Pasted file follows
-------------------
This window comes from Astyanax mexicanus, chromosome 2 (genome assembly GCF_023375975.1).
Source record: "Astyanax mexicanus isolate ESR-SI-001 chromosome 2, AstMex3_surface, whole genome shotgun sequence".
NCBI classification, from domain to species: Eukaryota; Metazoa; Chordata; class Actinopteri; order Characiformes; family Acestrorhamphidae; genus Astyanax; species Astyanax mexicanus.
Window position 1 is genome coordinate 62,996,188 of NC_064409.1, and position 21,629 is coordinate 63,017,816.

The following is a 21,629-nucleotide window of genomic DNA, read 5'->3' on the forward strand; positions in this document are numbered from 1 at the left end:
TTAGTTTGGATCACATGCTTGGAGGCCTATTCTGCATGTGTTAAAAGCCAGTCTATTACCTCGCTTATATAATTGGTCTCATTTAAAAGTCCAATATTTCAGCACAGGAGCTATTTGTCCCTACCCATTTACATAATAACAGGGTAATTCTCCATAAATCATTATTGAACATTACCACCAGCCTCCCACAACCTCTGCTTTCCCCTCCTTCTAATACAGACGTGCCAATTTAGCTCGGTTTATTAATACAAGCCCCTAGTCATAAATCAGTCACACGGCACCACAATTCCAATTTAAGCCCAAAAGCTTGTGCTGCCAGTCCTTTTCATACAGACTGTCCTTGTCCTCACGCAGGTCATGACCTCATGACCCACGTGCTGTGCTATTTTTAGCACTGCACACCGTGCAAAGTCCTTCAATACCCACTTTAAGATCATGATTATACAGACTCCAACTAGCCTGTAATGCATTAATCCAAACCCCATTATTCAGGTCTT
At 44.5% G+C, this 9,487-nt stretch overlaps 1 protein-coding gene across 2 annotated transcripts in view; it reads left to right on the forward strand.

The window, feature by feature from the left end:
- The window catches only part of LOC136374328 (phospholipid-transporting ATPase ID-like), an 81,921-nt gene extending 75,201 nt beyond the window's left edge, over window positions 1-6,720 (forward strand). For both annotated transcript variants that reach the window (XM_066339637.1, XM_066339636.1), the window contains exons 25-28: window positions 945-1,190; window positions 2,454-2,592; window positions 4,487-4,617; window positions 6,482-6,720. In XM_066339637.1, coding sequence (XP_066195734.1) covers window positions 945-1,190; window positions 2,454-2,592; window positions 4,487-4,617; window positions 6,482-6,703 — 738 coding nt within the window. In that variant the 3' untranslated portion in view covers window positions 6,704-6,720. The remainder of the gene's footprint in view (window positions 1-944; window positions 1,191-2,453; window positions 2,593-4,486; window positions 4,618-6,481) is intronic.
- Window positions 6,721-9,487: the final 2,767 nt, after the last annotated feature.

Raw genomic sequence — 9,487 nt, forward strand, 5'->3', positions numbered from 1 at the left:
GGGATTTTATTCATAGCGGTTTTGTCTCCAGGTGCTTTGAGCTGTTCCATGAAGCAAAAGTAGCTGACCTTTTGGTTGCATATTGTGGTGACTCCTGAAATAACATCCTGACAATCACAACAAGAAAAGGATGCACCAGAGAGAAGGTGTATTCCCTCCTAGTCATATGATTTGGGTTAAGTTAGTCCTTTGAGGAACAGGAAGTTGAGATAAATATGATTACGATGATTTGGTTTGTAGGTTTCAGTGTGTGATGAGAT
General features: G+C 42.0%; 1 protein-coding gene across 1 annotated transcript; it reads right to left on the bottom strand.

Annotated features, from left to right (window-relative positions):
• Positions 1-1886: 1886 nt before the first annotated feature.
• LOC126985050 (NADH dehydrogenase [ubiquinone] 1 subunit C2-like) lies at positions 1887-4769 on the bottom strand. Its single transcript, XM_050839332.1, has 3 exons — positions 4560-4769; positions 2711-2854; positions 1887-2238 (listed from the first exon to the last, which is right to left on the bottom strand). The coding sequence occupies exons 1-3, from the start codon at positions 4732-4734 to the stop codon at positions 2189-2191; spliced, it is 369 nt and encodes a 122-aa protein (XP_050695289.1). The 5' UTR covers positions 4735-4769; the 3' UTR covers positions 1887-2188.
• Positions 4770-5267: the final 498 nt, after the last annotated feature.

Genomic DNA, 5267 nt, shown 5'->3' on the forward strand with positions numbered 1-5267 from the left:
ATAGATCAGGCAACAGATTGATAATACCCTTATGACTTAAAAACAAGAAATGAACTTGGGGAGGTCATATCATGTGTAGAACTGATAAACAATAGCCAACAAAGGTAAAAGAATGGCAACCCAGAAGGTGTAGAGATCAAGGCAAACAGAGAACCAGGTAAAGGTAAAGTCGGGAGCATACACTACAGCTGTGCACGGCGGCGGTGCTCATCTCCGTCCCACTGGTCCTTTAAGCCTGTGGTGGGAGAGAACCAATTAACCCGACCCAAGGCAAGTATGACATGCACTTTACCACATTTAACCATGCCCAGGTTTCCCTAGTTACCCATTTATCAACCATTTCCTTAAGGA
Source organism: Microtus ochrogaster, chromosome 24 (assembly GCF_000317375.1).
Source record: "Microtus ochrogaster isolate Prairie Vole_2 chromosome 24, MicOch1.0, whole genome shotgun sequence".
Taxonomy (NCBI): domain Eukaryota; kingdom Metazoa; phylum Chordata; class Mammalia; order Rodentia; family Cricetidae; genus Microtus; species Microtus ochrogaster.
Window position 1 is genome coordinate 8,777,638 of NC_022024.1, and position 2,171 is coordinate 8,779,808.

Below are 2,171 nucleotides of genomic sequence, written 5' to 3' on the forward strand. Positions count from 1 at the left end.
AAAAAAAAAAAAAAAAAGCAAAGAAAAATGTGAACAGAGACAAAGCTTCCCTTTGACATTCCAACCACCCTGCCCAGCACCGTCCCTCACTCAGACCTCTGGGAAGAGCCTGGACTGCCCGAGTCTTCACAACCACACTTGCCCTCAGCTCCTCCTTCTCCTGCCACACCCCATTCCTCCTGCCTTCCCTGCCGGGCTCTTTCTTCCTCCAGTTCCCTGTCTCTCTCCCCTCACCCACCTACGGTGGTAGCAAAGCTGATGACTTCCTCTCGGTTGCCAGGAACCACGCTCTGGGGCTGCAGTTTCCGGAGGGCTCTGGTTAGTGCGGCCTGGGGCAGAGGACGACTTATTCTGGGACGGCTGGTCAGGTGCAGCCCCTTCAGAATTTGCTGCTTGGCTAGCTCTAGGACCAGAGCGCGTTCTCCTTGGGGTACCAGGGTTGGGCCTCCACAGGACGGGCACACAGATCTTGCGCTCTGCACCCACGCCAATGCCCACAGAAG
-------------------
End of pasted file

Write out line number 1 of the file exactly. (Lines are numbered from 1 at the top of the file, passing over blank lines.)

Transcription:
This window comes from Astyanax mexicanus, chromosome 2 (genome assembly GCF_023375975.1).